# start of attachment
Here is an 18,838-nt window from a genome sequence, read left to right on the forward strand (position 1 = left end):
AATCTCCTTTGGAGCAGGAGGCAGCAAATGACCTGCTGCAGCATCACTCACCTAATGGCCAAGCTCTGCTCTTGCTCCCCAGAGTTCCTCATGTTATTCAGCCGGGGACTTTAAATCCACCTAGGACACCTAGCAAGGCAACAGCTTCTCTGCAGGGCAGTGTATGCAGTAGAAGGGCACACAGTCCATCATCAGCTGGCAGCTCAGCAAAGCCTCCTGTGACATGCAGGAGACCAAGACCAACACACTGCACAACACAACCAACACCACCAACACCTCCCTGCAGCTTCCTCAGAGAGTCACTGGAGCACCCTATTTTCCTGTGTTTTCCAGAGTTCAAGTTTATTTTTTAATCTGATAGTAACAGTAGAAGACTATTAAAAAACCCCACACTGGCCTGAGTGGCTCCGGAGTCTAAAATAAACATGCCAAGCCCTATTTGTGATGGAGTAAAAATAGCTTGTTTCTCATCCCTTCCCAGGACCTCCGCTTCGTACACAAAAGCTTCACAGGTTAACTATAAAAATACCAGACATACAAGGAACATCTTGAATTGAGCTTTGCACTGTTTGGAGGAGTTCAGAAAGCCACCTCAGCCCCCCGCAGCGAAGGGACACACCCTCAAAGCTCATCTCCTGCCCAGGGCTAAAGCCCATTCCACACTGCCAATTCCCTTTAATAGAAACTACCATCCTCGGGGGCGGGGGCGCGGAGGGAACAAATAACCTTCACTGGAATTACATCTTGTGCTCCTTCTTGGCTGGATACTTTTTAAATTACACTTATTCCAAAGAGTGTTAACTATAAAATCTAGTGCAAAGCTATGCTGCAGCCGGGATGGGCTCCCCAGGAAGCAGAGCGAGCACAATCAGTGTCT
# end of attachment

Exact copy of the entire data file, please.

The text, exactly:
Here is an 18,838-nt window from a genome sequence, read left to right on the forward strand (position 1 = left end):
AATCTCCTTTGGAGCAGGAGGCAGCAAATGACCTGCTGCAGCATCACTCACCTAATGGCCAAGCTCTGCTCTTGCTCCCCAGAGTTCCTCATGTTATTCAGCCGGGGACTTTAAATCCACCTAGGACACCTAGCAAGGCAACAGCTTCTCTGCAGGGCAGTGTATGCAGTAGAAGGGCACACAGTCCATCATCAGCTGGCAGCTCAGCAAAGCCTCCTGTGACATGCAGGAGACCAAGACCAACACACTGCACAACACAACCAACACCACCAACACCTCCCTGCAGCTTCCTCAGAGAGTCACTGGAGCACCCTATTTTCCTGTGTTTTCCAGAGTTCAAGTTTATTTTTTAATCTGATAGTAACAGTAGAAGACTATTAAAAAACCCCACACTGGCCTGAGTGGCTCCGGAGTCTAAAATAAACATGCCAAGCCCTATTTGTGATGGAGTAAAAATAGCTTGTTTCTCATCCCTTCCCAGGACCTCCGCTTCGTACACAAAAGCTTCACAGGTTAACTATAAAAATACCAGACATACAAGGAACATCTTGAATTGAGCTTTGCACTGTTTGGAGGAGTTCAGAAAGCCACCTCAGCCCCCCGCAGCGAAGGGACACACCCTCAAAGCTCATCTCCTGCCCAGGGCTAAAGCCCATTCCACACTGCCAATTCCCTTTAATAGAAACTACCATCCTCGGGGGCGGGGGCGCGGAGGGAACAAATAACCTTCACTGGAATTACATCTTGTGCTCCTTCTTGGCTGGATACTTTTTAAATTACACTTATTCCAAAGAGTGTTAACTATAAAATCTAGTGCAAAGCTATGCTGCAGCCGGGATGGGCTCCCCAGGAAGCAGAGCGAGCACAATCAGTGTCT